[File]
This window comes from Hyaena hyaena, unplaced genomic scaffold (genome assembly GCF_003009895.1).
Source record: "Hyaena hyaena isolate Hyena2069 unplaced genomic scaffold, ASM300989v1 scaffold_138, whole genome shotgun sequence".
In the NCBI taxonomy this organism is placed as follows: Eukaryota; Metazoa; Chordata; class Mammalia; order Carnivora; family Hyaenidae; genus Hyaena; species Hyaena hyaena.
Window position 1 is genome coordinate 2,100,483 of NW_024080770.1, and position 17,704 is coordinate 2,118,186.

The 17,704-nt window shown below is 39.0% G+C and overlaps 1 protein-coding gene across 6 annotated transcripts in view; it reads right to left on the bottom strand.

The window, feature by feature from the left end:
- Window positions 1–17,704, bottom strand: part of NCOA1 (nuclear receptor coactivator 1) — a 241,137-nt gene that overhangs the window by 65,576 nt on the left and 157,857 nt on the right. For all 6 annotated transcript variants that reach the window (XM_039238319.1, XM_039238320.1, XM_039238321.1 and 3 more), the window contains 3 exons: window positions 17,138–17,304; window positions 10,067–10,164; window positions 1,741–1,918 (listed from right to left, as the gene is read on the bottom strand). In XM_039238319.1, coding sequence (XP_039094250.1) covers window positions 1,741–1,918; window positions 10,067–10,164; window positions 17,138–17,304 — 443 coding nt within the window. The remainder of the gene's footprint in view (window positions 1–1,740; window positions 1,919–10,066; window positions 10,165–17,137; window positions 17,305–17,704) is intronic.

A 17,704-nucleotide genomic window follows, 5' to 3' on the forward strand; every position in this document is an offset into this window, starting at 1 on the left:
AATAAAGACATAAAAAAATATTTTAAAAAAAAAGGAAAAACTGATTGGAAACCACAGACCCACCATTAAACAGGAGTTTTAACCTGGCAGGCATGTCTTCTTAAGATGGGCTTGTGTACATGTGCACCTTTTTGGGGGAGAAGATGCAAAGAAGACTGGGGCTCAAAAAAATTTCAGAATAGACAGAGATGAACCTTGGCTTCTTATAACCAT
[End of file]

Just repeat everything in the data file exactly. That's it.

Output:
This window comes from Hyaena hyaena, unplaced genomic scaffold (genome assembly GCF_003009895.1).
Source record: "Hyaena hyaena isolate Hyena2069 unplaced genomic scaffold, ASM300989v1 scaffold_138, whole genome shotgun sequence".
In the NCBI taxonomy this organism is placed as follows: Eukaryota; Metazoa; Chordata; class Mammalia; order Carnivora; family Hyaenidae; genus Hyaena; species Hyaena hyaena.
Window position 1 is genome coordinate 2,100,483 of NW_024080770.1, and position 17,704 is coordinate 2,118,186.

The 17,704-nt window shown below is 39.0% G+C and overlaps 1 protein-coding gene across 6 annotated transcripts in view; it reads right to left on the bottom strand.

The window, feature by feature from the left end:
- Window positions 1–17,704, bottom strand: part of NCOA1 (nuclear receptor coactivator 1) — a 241,137-nt gene that overhangs the window by 65,576 nt on the left and 157,857 nt on the right. For all 6 annotated transcript variants that reach the window (XM_039238319.1, XM_039238320.1, XM_039238321.1 and 3 more), the window contains 3 exons: window positions 17,138–17,304; window positions 10,067–10,164; window positions 1,741–1,918 (listed from right to left, as the gene is read on the bottom strand). In XM_039238319.1, coding sequence (XP_039094250.1) covers window positions 1,741–1,918; window positions 10,067–10,164; window positions 17,138–17,304 — 443 coding nt within the window. The remainder of the gene's footprint in view (window positions 1–1,740; window positions 1,919–10,066; window positions 10,165–17,137; window positions 17,305–17,704) is intronic.

A 17,704-nucleotide genomic window follows, 5' to 3' on the forward strand; every position in this document is an offset into this window, starting at 1 on the left:
AATAAAGACATAAAAAAATATTTTAAAAAAAAAGGAAAAACTGATTGGAAACCACAGACCCACCATTAAACAGGAGTTTTAACCTGGCAGGCATGTCTTCTTAAGATGGGCTTGTGTACATGTGCACCTTTTTGGGGGAGAAGATGCAAAGAAGACTGGGGCTCAAAAAAATTTCAGAATAGACAGAGATGAACCTTGGCTTCTTATAACCAT